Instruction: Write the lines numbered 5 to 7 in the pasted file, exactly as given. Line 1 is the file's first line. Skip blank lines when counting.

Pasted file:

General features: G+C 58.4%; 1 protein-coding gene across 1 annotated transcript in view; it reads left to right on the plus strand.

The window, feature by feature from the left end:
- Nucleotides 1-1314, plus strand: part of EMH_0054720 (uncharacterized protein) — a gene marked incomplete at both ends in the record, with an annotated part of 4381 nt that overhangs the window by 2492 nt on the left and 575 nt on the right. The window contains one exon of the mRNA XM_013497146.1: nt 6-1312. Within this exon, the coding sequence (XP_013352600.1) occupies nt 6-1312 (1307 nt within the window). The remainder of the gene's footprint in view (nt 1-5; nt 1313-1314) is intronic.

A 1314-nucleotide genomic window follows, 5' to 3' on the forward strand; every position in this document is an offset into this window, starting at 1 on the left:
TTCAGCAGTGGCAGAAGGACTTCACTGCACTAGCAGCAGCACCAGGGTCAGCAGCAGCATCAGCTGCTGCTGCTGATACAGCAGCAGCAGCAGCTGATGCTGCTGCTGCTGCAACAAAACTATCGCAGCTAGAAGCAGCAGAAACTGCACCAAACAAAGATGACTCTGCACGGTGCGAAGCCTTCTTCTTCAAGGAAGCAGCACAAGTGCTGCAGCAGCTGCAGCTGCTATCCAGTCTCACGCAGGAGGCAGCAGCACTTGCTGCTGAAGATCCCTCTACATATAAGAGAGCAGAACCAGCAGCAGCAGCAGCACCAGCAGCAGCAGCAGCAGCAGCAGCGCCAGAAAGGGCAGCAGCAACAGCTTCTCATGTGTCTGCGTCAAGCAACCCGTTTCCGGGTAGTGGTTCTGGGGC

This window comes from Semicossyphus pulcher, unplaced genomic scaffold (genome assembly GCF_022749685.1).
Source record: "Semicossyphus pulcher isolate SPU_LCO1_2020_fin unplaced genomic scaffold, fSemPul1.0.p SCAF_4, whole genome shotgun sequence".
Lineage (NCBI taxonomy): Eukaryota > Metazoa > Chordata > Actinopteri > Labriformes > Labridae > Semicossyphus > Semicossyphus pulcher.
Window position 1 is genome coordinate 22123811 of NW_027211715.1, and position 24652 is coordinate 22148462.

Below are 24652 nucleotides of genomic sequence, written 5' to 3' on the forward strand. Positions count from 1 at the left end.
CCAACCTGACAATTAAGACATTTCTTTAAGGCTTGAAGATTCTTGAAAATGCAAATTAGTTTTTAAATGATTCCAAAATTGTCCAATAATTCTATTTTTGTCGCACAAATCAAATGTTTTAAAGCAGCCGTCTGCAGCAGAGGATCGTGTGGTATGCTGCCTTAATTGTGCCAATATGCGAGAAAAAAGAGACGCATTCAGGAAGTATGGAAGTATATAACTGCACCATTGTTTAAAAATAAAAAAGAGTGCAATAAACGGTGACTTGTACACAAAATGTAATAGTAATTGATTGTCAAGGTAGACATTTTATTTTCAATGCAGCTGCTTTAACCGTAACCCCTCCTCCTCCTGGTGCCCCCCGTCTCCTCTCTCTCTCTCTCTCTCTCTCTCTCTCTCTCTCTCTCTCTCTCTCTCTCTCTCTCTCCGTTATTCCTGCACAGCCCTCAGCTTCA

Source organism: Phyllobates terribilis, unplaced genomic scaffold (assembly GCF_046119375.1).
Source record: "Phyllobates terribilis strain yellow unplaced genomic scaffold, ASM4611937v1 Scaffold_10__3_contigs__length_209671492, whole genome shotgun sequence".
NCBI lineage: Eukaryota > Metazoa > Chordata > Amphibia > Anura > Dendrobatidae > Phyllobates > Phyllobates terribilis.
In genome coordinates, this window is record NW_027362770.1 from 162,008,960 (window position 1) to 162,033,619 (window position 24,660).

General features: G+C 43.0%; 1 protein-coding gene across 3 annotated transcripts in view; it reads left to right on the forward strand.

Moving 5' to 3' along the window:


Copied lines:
TTCAGCAGTGGCAGAAGGACTTCACTGCACTAGCAGCAGCACCAGGGTCAGCAGCAGCATCAGCTGCTGCTGCTGATACAGCAGCAGCAGCAGCTGATGCTGCTGCTGCTGCAACAAAACTATCGCAGCTAGAAGCAGCAGAAACTGCACCAAACAAAGATGACTCTGCACGGTGCGAAGCCTTCTTCTTCAAGGAAGCAGCACAAGTGCTGCAGCAGCTGCAGCTGCTATCCAGTCTCACGCAGGAGGCAGCAGCACTTGCTGCTGAAGATCCCTCTACATATAAGAGAGCAGAACCAGCAGCAGCAGCAGCACCAGCAGCAGCAGCAGCAGCAGCAGCGCCAGAAAGGGCAGCAGCAACAGCTTCTCATGTGTCTGCGTCAAGCAACCCGTTTCCGGGTAGTGGTTCTGGGGC

This window comes from Semicossyphus pulcher, unplaced genomic scaffold (genome assembly GCF_022749685.1).
Source record: "Semicossyphus pulcher isolate SPU_LCO1_2020_fin unplaced genomic scaffold, fSemPul1.0.p SCAF_4, whole genome shotgun sequence".